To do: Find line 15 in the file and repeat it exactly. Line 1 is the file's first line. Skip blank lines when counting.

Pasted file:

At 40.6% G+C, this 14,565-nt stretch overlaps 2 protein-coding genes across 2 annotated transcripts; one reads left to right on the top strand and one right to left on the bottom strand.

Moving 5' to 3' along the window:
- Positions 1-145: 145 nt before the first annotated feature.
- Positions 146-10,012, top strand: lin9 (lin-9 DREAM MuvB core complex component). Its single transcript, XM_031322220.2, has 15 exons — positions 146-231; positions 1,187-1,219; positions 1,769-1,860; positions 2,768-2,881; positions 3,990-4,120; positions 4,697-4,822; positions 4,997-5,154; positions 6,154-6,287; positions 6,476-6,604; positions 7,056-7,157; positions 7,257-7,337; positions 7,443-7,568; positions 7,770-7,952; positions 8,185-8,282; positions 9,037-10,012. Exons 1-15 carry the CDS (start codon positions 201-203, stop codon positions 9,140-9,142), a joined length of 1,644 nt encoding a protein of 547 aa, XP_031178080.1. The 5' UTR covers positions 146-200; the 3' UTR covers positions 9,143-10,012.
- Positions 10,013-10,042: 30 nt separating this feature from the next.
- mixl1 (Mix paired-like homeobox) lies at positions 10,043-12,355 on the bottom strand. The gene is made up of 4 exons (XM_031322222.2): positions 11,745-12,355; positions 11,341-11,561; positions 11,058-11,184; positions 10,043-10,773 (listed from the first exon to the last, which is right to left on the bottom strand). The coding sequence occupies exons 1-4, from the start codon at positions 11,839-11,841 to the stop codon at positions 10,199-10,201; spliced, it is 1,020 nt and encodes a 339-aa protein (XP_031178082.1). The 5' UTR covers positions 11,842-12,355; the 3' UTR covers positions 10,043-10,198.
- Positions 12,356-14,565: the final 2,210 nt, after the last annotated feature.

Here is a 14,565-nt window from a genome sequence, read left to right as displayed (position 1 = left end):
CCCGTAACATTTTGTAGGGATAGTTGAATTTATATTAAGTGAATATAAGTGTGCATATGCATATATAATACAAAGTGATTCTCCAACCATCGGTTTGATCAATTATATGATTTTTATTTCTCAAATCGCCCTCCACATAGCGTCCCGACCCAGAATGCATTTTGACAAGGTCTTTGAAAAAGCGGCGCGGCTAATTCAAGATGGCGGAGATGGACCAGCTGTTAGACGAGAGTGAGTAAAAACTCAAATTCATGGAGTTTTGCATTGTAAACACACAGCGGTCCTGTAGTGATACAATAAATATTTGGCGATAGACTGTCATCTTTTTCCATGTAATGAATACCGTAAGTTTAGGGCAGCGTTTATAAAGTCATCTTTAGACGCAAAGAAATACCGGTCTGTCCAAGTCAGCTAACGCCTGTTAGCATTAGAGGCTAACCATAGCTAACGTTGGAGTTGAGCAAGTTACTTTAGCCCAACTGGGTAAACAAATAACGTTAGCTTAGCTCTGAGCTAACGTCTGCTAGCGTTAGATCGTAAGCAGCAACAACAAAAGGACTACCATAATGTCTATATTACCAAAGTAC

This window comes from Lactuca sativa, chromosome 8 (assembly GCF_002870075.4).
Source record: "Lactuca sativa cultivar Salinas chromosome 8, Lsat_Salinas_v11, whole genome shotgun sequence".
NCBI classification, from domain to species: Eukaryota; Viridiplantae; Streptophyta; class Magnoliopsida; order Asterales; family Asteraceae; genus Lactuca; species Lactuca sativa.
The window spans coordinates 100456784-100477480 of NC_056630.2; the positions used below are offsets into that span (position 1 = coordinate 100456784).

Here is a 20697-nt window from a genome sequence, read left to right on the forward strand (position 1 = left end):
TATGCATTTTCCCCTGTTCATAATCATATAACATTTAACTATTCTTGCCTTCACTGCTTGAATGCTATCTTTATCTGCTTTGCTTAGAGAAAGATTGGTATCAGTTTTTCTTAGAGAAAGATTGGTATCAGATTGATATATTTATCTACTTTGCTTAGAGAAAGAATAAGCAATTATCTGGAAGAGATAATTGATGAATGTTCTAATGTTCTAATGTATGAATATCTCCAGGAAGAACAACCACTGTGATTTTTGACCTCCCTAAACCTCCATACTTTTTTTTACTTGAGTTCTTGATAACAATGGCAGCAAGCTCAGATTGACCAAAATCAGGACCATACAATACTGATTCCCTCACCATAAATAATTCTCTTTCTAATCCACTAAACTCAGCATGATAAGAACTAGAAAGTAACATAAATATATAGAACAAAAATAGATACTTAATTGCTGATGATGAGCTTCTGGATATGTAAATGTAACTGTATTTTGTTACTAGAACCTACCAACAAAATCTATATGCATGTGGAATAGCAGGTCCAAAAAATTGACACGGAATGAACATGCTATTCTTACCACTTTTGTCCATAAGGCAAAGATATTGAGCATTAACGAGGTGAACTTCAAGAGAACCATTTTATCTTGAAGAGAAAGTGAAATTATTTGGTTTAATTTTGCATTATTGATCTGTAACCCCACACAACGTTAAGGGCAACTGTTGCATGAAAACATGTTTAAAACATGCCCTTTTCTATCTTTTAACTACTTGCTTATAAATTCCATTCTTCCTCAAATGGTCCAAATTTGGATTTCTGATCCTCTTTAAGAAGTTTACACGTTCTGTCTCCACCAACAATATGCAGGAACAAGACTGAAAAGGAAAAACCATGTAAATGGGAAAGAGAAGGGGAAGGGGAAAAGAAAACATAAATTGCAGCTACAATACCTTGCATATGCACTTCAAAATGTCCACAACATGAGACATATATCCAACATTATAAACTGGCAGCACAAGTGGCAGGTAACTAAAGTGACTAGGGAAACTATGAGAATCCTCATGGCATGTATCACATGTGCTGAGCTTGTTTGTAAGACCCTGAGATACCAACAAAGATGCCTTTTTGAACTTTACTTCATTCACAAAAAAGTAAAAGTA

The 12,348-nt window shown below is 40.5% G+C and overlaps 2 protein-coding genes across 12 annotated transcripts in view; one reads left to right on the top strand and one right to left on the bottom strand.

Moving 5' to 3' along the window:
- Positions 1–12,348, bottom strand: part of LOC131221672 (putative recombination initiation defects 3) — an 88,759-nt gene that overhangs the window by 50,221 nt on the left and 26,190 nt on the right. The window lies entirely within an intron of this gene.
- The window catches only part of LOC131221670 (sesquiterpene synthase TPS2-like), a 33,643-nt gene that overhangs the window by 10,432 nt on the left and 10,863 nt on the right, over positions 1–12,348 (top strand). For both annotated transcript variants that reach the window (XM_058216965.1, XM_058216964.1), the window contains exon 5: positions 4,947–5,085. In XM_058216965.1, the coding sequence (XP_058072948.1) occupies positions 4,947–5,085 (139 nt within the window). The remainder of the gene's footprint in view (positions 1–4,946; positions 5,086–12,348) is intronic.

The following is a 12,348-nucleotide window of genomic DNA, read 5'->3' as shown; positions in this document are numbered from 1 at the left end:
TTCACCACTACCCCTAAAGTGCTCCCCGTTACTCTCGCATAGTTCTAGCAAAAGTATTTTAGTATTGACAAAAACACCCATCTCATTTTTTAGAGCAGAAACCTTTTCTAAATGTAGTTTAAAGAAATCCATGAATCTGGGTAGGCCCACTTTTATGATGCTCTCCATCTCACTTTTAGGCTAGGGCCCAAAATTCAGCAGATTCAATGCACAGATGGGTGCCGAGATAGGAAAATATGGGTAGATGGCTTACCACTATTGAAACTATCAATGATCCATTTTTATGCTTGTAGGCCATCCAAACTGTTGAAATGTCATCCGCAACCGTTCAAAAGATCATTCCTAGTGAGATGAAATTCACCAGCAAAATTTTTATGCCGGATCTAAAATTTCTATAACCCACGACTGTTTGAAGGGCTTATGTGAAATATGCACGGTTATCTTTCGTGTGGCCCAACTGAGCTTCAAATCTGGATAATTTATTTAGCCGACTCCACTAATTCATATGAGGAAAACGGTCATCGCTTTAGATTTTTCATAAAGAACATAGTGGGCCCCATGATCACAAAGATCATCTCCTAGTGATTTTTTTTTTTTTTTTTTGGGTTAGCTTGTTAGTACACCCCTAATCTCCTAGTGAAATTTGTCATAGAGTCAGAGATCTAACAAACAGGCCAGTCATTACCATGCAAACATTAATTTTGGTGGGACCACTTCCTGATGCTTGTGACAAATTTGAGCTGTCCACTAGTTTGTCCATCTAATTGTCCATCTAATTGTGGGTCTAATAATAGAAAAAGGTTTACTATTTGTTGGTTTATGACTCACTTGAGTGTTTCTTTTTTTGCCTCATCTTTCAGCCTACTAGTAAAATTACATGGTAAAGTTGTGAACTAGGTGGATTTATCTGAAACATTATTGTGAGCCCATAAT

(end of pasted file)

TATGCATTTTCCCCTGTTCATAATCATATAACATTTAACTATTCTTGCCTTCACTGCTTGAATGCTATCTTTATCTGCTTTGCTTAGAGAAAGATTGGTATCAGTTTTTCTTAGAGAAAGATTGGTATCAGATTGATATATTTATCTACTTTGCTTAGAGAAAGAATAAGCAATTATCTGGAAGAGATAATTGATGAATGTTCTAATGTTCTAATGTATGAATATCTCCAGGAAGAACAACCACTGTGATTTTTGACCTCCCTAAACCTCCATACTTTTTTTTACTTGAGTTCTTGATAACAATGGCAGCAAGCTCAGATTGACCAAAATCAGGACCATACAATACTGATTCCCTCACCATAAATAATTCTCTTTCTAATCCACTAAACTCAGCATGATAAGAACTAGAAAGTAACATAAATATATAGAACAAAAATAGATACTTAATTGCTGATGATGAGCTTCTGGATATGTAAATGTAACTGTATTTTGTTACTAGAACCTACCAACAAAATCTATATGCATGTGGAATAGCAGGTCCAAAAAATTGACACGGAATGAACATGCTATTCTTACCACTTTTGTCCATAAGGCAAAGATATTGAGCATTAACGAGGTGAACTTCAAGAGAACCATTTTATCTTGAAGAGAAAGTGAAATTATTTGGTTTAATTTTGCATTATTGATCTGTAACCCCACACAACGTTAAGGGCAACTGTTGCATGAAAACATGTTTAAAACATGCCCTTTTCTATCTTTTAACTACTTGCTTATAAATTCCATTCTTCCTCAAATGGTCCAAATTTGGATTTCTGATCCTCTTTAAGAAGTTTACACGTTCTGTCTCCACCAACAATATGCAGGAACAAGACTGAAAAGGAAAAACCATGTAAATGGGAAAGAGAAGGGGAAGGGGAAAAGAAAACATAAATTGCAGCTACAATACCTTGCATATGCACTTCAAAATGTCCACAACATGAGACATATATCCAACATTATAAACTGGCAGCACAAGTGGCAGGTAACTAAAGTGACTAGGGAAACTATGAGAATCCTCATGGCATGTATCACATGTGCTGAGCTTGTTTGTAAGACCCTGAGATACCAACAAAGATGCCTTTTTGAACTTTACTTCATTCACAAAAAAGTAAAAGTA